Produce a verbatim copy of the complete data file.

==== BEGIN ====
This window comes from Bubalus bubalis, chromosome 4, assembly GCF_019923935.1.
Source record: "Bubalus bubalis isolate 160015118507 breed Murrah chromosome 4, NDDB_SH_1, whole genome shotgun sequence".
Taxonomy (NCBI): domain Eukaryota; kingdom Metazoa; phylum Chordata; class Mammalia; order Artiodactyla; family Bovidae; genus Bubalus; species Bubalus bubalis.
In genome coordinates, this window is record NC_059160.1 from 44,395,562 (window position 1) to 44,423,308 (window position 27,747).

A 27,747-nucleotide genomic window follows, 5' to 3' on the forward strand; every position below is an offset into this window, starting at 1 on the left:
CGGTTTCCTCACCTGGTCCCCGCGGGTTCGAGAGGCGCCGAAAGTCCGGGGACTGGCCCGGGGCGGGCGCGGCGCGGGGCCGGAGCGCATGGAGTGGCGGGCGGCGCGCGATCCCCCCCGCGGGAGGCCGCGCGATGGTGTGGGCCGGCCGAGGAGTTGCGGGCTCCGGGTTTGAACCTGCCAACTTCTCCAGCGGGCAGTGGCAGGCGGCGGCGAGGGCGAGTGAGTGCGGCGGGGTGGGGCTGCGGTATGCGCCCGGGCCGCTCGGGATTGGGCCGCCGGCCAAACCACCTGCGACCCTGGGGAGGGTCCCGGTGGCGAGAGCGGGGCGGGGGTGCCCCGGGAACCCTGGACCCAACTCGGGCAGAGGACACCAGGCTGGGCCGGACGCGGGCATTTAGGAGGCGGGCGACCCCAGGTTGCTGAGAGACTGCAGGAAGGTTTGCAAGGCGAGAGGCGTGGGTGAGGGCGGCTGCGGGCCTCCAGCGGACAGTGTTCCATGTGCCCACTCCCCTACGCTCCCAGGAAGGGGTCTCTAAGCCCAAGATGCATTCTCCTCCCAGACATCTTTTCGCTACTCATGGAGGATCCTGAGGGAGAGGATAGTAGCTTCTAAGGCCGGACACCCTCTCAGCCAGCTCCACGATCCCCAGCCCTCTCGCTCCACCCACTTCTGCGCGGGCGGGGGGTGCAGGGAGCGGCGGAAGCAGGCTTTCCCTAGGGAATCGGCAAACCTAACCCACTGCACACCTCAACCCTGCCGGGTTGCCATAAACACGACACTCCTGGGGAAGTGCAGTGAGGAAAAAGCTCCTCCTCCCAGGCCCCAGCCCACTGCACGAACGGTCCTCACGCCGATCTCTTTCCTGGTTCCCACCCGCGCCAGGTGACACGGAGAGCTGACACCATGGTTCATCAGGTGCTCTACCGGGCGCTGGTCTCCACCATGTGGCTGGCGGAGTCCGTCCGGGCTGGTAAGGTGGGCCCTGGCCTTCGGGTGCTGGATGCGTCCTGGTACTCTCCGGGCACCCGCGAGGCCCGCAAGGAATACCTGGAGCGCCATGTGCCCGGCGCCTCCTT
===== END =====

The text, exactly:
This window comes from Bubalus bubalis, chromosome 4, assembly GCF_019923935.1.
Source record: "Bubalus bubalis isolate 160015118507 breed Murrah chromosome 4, NDDB_SH_1, whole genome shotgun sequence".
Taxonomy (NCBI): domain Eukaryota; kingdom Metazoa; phylum Chordata; class Mammalia; order Artiodactyla; family Bovidae; genus Bubalus; species Bubalus bubalis.
In genome coordinates, this window is record NC_059160.1 from 44,395,562 (window position 1) to 44,423,308 (window position 27,747).

A 27,747-nucleotide genomic window follows, 5' to 3' on the forward strand; every position below is an offset into this window, starting at 1 on the left:
CGGTTTCCTCACCTGGTCCCCGCGGGTTCGAGAGGCGCCGAAAGTCCGGGGACTGGCCCGGGGCGGGCGCGGCGCGGGGCCGGAGCGCATGGAGTGGCGGGCGGCGCGCGATCCCCCCCGCGGGAGGCCGCGCGATGGTGTGGGCCGGCCGAGGAGTTGCGGGCTCCGGGTTTGAACCTGCCAACTTCTCCAGCGGGCAGTGGCAGGCGGCGGCGAGGGCGAGTGAGTGCGGCGGGGTGGGGCTGCGGTATGCGCCCGGGCCGCTCGGGATTGGGCCGCCGGCCAAACCACCTGCGACCCTGGGGAGGGTCCCGGTGGCGAGAGCGGGGCGGGGGTGCCCCGGGAACCCTGGACCCAACTCGGGCAGAGGACACCAGGCTGGGCCGGACGCGGGCATTTAGGAGGCGGGCGACCCCAGGTTGCTGAGAGACTGCAGGAAGGTTTGCAAGGCGAGAGGCGTGGGTGAGGGCGGCTGCGGGCCTCCAGCGGACAGTGTTCCATGTGCCCACTCCCCTACGCTCCCAGGAAGGGGTCTCTAAGCCCAAGATGCATTCTCCTCCCAGACATCTTTTCGCTACTCATGGAGGATCCTGAGGGAGAGGATAGTAGCTTCTAAGGCCGGACACCCTCTCAGCCAGCTCCACGATCCCCAGCCCTCTCGCTCCACCCACTTCTGCGCGGGCGGGGGGTGCAGGGAGCGGCGGAAGCAGGCTTTCCCTAGGGAATCGGCAAACCTAACCCACTGCACACCTCAACCCTGCCGGGTTGCCATAAACACGACACTCCTGGGGAAGTGCAGTGAGGAAAAAGCTCCTCCTCCCAGGCCCCAGCCCACTGCACGAACGGTCCTCACGCCGATCTCTTTCCTGGTTCCCACCCGCGCCAGGTGACACGGAGAGCTGACACCATGGTTCATCAGGTGCTCTACCGGGCGCTGGTCTCCACCATGTGGCTGGCGGAGTCCGTCCGGGCTGGTAAGGTGGGCCCTGGCCTTCGGGTGCTGGATGCGTCCTGGTACTCTCCGGGCACCCGCGAGGCCCGCAAGGAATACCTGGAGCGCCATGTGCCCGGCGCCTCCTT